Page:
It’s Time to Increase Prostate Cancer Awareness
Next month is Prostate Cancer Awareness Month, a time when many organizations and medical practices set out pamphlets or participate in special events. The purpose of these actions is to inform men and women about the risks of prostate cancer, as well as the ways to protect oneself against the advancement of this disease. In preparation for Prostate Cancer Awareness Month, we want to discuss a few details about this common form of cancer.
One in Nine Men are Diagnosed
According to the National Cancer Society, approximately 190,000 new prostate cancers will be diagnosed this year. This type of cancer occurs when abnormal cells grow uncontrollably, resulting in a mass. Nearly all prostate cancer originates from the abnormal growth of cells that produce prostatic fluid.
It’s Primarily an Older Man’s Disease
Approximately 60% of new prostate cancer diagnoses are made in men over the age of 65. The average patient age for prostate cancer is 66 years. The rate of new diagnoses is 60% higher in black men than in white men. It is uncommon for men younger than 40 to develop this condition, though not impossible. Men need to know their risk factors and talk with their primary care physician or a urologist about them.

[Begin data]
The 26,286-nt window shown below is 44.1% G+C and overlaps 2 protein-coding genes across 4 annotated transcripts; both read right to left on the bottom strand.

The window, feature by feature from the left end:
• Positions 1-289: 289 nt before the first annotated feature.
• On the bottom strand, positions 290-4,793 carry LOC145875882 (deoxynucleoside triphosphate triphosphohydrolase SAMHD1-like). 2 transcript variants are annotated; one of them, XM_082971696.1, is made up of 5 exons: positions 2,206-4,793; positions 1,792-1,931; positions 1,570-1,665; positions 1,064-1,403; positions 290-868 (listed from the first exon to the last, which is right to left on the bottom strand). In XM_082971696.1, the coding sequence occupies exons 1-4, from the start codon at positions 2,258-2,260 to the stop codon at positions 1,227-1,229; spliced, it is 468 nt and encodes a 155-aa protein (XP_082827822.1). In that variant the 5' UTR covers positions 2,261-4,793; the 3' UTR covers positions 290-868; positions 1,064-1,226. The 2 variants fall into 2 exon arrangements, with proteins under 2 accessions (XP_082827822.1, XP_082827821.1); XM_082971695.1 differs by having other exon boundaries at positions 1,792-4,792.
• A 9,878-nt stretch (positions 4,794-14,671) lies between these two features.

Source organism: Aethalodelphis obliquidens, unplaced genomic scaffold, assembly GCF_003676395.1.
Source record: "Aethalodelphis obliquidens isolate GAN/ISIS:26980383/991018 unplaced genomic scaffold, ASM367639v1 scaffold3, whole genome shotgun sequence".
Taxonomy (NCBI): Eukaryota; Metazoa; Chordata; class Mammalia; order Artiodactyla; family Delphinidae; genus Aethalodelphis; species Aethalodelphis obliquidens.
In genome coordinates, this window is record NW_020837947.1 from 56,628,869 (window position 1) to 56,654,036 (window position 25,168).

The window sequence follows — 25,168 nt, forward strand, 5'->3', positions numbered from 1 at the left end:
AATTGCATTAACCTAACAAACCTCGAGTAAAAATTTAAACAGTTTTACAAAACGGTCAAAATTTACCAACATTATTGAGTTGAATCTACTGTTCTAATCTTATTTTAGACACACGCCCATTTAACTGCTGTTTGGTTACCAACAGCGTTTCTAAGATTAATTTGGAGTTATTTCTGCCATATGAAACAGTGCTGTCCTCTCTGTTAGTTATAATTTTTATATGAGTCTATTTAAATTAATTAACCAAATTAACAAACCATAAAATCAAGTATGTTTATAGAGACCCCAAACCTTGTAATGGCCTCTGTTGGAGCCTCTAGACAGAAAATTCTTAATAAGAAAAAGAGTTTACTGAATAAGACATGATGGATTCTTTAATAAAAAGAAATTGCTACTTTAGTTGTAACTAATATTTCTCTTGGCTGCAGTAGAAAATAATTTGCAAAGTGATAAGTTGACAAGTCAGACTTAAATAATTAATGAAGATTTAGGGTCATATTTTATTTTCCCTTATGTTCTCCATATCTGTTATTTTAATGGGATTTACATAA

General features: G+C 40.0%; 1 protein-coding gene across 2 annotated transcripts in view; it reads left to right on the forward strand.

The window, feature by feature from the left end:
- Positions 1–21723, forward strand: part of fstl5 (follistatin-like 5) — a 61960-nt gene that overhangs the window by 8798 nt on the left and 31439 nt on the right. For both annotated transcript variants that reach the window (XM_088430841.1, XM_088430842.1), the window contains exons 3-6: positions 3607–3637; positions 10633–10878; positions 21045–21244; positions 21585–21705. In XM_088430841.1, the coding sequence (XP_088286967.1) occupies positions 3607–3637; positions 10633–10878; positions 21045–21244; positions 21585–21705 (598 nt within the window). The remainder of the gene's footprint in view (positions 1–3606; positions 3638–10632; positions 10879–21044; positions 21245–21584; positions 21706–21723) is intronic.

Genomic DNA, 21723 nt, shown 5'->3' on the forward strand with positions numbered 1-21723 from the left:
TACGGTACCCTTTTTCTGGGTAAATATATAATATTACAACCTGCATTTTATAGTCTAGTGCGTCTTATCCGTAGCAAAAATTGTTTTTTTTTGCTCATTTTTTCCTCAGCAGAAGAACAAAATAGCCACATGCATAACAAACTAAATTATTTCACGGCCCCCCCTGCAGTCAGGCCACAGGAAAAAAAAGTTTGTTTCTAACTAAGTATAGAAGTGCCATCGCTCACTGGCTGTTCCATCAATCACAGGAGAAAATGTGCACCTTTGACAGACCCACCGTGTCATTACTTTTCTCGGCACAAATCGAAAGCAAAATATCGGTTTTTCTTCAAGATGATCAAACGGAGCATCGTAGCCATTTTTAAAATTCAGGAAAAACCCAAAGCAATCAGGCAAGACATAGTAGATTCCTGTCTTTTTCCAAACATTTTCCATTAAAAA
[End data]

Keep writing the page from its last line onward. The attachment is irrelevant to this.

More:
When we read that prostate cancer is the second leading cause of cancer death in American men, we may become very concerned. While we must know current statistics as they relate to risks, we must also observe survival statistics. Data indicates that 90% of prostate cancers are localized to the prostate and nearby organs. They have not spread to other parts of the body. The 5-year survival rate in such cases is nearly 100%. The 10-year survival rate is 98%.
What Can You Do to Prevent Advanced Prostate Cancer?
The first step in preventing advanced prostate cancer is knowing your risks. Common risks include age, lifestyle, eating habits, and family history. Additionally, men should:
- Avoid cigarettes and secondhand smoke. Research shows that smoking decreases the survival rate for men diagnosed with prostate cancer.
- Know the signs of prostate cancer. These include difficult or frequent urination, especially nighttime urination, a burning sensation when urinating, erectile dysfunction, and blood in the urine.
- Get screened. Men should talk with their primary care physician about when they should begin routine PSA screenings to measure prostate-specific antigen in the blood.